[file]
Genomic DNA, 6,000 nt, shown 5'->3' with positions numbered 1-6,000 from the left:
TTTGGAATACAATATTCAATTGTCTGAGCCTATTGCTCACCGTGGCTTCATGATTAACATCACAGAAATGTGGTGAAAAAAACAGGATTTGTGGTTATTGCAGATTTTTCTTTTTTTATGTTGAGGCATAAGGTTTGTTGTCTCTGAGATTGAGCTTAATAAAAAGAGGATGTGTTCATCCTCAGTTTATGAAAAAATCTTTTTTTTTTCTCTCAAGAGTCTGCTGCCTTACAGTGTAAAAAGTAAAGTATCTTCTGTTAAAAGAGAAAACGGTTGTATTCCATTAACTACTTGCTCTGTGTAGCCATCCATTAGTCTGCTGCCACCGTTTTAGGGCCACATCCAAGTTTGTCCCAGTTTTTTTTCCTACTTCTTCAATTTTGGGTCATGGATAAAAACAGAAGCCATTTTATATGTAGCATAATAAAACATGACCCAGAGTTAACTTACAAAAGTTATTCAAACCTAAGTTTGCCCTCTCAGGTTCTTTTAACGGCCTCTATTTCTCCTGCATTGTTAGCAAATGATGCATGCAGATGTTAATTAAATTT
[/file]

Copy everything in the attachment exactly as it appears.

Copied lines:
Genomic DNA, 6,000 nt, shown 5'->3' with positions numbered 1-6,000 from the left:
TTTGGAATACAATATTCAATTGTCTGAGCCTATTGCTCACCGTGGCTTCATGATTAACATCACAGAAATGTGGTGAAAAAAACAGGATTTGTGGTTATTGCAGATTTTTCTTTTTTTATGTTGAGGCATAAGGTTTGTTGTCTCTGAGATTGAGCTTAATAAAAAGAGGATGTGTTCATCCTCAGTTTATGAAAAAATCTTTTTTTTTTCTCTCAAGAGTCTGCTGCCTTACAGTGTAAAAAGTAAAGTATCTTCTGTTAAAAGAGAAAACGGTTGTATTCCATTAACTACTTGCTCTGTGTAGCCATCCATTAGTCTGCTGCCACCGTTTTAGGGCCACATCCAAGTTTGTCCCAGTTTTTTTTCCTACTTCTTCAATTTTGGGTCATGGATAAAAACAGAAGCCATTTTATATGTAGCATAATAAAACATGACCCAGAGTTAACTTACAAAAGTTATTCAAACCTAAGTTTGCCCTCTCAGGTTCTTTTAACGGCCTCTATTTCTCCTGCATTGTTAGCAAATGATGCATGCAGATGTTAATTAAATTT